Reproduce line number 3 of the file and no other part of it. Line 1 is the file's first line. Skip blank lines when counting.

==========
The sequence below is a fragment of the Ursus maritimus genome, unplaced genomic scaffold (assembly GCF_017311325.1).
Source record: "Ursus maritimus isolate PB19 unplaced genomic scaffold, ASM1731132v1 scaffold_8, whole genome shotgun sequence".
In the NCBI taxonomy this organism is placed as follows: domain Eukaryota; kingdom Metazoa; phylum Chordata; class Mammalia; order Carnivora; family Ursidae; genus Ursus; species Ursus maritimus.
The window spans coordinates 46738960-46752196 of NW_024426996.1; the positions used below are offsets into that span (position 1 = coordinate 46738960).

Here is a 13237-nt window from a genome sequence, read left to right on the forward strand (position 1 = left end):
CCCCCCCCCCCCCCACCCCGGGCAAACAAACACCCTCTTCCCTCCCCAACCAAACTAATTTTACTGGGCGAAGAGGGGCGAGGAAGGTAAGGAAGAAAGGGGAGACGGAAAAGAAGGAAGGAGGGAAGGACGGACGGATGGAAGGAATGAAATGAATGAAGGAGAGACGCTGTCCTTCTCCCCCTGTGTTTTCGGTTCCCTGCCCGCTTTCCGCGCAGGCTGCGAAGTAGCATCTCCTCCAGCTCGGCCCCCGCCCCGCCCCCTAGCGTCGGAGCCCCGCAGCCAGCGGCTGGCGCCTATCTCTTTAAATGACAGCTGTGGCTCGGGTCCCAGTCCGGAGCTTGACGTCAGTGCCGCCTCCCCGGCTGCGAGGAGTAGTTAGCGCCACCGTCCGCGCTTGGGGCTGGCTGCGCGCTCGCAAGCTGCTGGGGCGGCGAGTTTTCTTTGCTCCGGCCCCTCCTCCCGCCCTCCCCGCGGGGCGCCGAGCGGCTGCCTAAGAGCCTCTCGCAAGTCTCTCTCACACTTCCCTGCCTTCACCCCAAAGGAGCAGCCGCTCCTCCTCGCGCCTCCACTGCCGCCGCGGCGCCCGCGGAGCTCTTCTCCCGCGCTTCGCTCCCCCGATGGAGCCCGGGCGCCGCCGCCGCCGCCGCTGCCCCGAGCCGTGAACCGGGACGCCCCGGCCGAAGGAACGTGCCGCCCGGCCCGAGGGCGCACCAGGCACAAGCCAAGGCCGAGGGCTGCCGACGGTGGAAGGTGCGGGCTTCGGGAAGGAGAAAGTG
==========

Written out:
In the NCBI taxonomy this organism is placed as follows: domain Eukaryota; kingdom Metazoa; phylum Chordata; class Mammalia; order Carnivora; family Ursidae; genus Ursus; species Ursus maritimus.